So if you'd like to hear our new, much brighter "medical story", go and check it out here.
Posted by Nicole at 12:53 PM
Tuesday, February 4, 2014
I started this blog, "Holding onto Hope", when I was in such a dark place - unsure of the future, unsure as to whether we'd be bringing a baby home from the hospital. When Maddy was born, we were still "holding onto hope" as we learned how diastrophic dysplasia would affect our lives. As Maddy has grown and blossomed into an amazing three year old who already has exceeded the doctor's expectations, we are no longer in that dark place any more. "Hope" isn't something that we have to search for and cling to so strongly any more. Hope is all around us.
When Lana, my oldest, was born, we decided we'd give our kids first names that we liked, and "sentimental" middle names. We were tossing up between passing on "Joy" (my middle name), or "Anne" (my mother is Dianne and Bernard's grandmother is Anna). We chose "Joy" mainly because it sounded better with "Lana".
We had planned to continue this with Maddy, using family names, but through the trauma of the pregnancy, "hope" was something that was so important to us. It was only natural that she would become "Madeline Hope" - breaking our tradition, but yet starting a different one.
With Briella, "Faith" was the most natural choice. In fact we chose it before we were even pregnant with her. The bible says that "Faith is the confidence that what we hope for will actually happen" (Hebrews 11:1) and this suits our experience with Briella so much. Our hope with Maddy was so vulnerable - the odds seemed against us all the way. With Briella, our faith is confident - we have walked this road before and know that it goes somewhere good!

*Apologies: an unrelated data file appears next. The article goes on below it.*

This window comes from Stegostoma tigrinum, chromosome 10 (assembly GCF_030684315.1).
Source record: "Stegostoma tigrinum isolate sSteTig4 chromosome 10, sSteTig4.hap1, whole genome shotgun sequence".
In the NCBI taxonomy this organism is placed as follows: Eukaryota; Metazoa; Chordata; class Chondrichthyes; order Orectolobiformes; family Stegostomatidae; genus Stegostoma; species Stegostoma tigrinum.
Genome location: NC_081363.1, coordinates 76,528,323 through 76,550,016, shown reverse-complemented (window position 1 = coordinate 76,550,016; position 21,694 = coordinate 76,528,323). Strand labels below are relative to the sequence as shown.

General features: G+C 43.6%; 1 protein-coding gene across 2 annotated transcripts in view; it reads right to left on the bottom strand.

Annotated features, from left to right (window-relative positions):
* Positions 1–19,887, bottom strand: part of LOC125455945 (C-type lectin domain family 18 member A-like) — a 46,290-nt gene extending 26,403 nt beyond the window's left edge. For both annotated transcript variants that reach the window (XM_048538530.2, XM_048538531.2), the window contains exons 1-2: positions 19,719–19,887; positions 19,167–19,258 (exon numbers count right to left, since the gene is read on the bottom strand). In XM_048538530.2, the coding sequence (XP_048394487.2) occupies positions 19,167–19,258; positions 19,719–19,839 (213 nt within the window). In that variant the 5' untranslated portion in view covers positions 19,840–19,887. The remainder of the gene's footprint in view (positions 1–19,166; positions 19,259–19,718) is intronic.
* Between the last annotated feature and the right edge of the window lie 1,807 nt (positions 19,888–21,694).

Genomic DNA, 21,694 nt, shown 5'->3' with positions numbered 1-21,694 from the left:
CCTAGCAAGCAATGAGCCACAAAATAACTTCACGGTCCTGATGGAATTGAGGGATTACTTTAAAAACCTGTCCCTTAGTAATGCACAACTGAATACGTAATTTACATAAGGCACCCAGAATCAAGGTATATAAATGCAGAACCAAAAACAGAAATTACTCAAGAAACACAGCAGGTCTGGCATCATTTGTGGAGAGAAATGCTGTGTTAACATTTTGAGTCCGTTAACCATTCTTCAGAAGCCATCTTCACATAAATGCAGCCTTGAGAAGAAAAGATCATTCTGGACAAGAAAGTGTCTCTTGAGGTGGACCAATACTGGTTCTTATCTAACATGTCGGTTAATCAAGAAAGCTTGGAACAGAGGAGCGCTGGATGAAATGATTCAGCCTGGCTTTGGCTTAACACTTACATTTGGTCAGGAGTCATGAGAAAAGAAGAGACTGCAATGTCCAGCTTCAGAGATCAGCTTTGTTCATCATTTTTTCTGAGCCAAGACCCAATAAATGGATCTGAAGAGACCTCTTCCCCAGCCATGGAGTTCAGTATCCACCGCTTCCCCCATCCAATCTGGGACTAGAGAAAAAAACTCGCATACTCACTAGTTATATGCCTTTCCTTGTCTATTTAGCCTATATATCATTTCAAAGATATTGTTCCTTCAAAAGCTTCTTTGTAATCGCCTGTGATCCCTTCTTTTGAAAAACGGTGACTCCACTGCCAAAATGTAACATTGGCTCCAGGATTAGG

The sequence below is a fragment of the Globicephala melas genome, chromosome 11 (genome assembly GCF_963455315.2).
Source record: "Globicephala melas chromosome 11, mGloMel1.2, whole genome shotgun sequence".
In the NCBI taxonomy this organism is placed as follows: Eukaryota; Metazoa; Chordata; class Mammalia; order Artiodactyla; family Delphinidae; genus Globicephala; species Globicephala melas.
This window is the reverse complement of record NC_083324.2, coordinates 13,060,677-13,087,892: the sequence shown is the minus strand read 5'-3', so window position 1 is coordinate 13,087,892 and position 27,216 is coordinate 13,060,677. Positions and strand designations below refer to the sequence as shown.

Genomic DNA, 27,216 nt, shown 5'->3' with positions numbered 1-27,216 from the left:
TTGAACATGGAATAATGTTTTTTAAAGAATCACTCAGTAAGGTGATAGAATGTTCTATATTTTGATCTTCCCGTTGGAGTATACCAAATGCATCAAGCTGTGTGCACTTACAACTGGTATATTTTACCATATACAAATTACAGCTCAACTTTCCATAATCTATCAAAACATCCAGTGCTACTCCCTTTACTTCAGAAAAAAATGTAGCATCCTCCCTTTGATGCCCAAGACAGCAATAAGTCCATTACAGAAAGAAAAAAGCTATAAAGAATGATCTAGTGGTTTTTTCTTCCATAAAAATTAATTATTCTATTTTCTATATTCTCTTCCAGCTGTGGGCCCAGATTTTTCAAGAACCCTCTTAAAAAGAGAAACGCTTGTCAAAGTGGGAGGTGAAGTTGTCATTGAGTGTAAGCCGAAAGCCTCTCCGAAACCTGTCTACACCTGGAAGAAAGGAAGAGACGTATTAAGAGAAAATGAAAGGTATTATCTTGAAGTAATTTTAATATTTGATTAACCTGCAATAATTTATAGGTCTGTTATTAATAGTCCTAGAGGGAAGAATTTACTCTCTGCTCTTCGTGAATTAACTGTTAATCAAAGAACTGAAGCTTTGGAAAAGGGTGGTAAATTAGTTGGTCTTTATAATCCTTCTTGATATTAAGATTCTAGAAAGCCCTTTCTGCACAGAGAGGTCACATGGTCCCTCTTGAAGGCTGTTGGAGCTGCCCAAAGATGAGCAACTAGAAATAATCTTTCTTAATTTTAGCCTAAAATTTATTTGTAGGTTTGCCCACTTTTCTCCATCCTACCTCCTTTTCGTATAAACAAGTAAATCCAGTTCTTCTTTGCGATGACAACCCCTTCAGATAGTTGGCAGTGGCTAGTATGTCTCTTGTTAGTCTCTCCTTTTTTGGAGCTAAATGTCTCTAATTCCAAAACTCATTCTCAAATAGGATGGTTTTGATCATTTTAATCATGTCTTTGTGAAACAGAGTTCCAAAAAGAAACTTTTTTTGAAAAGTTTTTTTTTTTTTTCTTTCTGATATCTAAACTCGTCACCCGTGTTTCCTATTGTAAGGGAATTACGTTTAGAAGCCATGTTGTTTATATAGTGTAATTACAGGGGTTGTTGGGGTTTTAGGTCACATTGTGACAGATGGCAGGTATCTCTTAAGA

For a while now, I've felt that the title "Holding onto Hope" didn't really fit where we are at this stage of our lives, however I haven't been blogging as much and haven't been bothered to change it. And then there was the question of what to change it to?
"Faith, Hope and Joy" reflects our family so much better, where we are at today. We aren't in that dark place any more. We are in a place of joy and confidence in the future. We still have concerns and worries, but far less than three or four years ago. I still plan to use this web address rather than moving the entire blog over to a new address, and I'll continue to post both medical updates for Madeline and Briella, and about how dwarfism affects our lives.
So welcome to "Faith, Hope and Joy"!!
Posted by Nicole at 4:26 PM
Thursday, January 30, 2014
Yesterday, I got an email from a friend of a friend whose son has just been diagnosed with cerebral palsy. Her main question was how to access the public services here.
Now my main experience has been with the preschool age and so that is all that I really know about. I thought I'd write out my experience here so that it might help other parents of preschool children newly diagnosed with a disability here in Hong Kong.